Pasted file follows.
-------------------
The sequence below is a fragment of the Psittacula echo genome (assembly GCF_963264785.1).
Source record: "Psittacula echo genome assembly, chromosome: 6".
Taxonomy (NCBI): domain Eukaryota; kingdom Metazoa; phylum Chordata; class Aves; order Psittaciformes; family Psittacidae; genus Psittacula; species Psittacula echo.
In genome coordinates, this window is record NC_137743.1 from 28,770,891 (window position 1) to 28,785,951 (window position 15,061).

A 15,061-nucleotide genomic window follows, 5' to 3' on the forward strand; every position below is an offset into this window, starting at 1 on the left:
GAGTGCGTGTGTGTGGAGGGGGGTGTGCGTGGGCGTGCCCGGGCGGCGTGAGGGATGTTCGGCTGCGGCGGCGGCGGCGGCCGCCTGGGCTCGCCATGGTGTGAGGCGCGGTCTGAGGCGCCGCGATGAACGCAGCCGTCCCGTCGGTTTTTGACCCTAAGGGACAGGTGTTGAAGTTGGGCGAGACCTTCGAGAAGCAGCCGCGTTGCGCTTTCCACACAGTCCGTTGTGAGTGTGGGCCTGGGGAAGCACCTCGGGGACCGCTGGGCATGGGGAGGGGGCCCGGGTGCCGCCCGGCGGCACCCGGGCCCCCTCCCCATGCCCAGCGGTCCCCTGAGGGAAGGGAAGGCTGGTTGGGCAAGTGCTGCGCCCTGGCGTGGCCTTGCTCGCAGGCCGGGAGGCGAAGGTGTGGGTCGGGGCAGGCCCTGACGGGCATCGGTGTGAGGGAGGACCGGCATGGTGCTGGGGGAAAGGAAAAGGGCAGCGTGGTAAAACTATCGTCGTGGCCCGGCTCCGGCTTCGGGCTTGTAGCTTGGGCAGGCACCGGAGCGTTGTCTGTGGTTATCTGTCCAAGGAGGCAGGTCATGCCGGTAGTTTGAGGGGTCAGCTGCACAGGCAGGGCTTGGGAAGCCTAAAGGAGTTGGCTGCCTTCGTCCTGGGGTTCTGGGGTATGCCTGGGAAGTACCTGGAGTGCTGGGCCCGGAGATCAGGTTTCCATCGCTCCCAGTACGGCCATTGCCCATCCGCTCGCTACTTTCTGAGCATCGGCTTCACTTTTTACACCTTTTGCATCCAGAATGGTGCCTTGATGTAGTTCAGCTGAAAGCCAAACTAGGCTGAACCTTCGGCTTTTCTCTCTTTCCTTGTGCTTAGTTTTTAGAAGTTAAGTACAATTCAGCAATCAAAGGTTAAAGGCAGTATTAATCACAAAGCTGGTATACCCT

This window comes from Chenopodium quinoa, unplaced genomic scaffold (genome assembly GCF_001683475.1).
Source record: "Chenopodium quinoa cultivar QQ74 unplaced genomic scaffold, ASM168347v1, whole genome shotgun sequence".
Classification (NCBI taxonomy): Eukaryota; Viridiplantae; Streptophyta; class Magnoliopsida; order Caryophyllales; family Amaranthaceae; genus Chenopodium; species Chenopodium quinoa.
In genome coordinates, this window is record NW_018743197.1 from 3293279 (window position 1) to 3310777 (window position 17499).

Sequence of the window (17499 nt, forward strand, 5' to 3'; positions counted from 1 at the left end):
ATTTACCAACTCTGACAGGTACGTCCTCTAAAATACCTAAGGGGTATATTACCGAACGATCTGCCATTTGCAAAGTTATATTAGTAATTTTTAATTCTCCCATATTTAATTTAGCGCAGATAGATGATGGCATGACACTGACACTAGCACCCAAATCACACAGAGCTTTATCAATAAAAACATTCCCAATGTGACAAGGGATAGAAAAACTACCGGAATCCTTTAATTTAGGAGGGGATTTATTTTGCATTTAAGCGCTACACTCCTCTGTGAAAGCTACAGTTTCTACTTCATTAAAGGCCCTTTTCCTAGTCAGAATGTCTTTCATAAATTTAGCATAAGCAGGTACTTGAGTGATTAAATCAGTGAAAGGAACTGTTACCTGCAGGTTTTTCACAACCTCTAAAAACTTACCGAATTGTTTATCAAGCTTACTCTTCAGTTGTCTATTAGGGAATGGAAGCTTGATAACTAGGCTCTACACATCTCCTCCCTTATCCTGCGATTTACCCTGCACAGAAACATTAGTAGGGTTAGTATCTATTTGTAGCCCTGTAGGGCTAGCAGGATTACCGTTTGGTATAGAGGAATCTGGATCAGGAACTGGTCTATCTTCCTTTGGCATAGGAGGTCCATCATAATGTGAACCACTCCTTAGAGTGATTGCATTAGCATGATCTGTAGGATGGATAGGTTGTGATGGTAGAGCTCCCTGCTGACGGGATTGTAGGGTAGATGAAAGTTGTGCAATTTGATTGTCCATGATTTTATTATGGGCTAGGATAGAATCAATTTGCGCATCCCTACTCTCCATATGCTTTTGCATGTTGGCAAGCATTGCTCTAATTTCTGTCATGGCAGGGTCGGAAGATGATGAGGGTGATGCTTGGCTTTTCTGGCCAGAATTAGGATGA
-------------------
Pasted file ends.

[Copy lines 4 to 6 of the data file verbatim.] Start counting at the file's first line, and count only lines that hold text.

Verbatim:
In genome coordinates, this window is record NC_137743.1 from 28,770,891 (window position 1) to 28,785,951 (window position 15,061).

A 15,061-nucleotide genomic window follows, 5' to 3' on the forward strand; every position below is an offset into this window, starting at 1 on the left:
GAGTGCGTGTGTGTGGAGGGGGGTGTGCGTGGGCGTGCCCGGGCGGCGTGAGGGATGTTCGGCTGCGGCGGCGGCGGCGGCCGCCTGGGCTCGCCATGGTGTGAGGCGCGGTCTGAGGCGCCGCGATGAACGCAGCCGTCCCGTCGGTTTTTGACCCTAAGGGACAGGTGTTGAAGTTGGGCGAGACCTTCGAGAAGCAGCCGCGTTGCGCTTTCCACACAGTCCGTTGTGAGTGTGGGCCTGGGGAAGCACCTCGGGGACCGCTGGGCATGGGGAGGGGGCCCGGGTGCCGCCCGGCGGCACCCGGGCCCCCTCCCCATGCCCAGCGGTCCCCTGAGGGAAGGGAAGGCTGGTTGGGCAAGTGCTGCGCCCTGGCGTGGCCTTGCTCGCAGGCCGGGAGGCGAAGGTGTGGGTCGGGGCAGGCCCTGACGGGCATCGGTGTGAGGGAGGACCGGCATGGTGCTGGGGGAAAGGAAAAGGGCAGCGTGGTAAAACTATCGTCGTGGCCCGGCTCCGGCTTCGGGCTTGTAGCTTGGGCAGGCACCGGAGCGTTGTCTGTGGTTATCTGTCCAAGGAGGCAGGTCATGCCGGTAGTTTGAGGGGTCAGCTGCACAGGCAGGGCTTGGGAAGCCTAAAGGAGTTGGCTGCCTTCGTCCTGGGGTTCTGGGGTATGCCTGGGAAGTACCTGGAGTGCTGGGCCCGGAGATCAGGTTTCCATCGCTCCCAGTACGGCCATTGCCCATCCGCTCGCTACTTTCTGAGCATCGGCTTCACTTTTTACACCTTTTGCATCCAGAATGGTGCCTTGATGTAGTTCAGCTGAAAGCCAAACTAGGCTGAACCTTCGGCTTTTCTCTCTTTCCTTGTGCTTAGTTTTTAGAAGTTAAGTACAATTCAGCAATCAAAGGTTAAAGGCAGTATTAATCACAAAGCTGGTATACCCT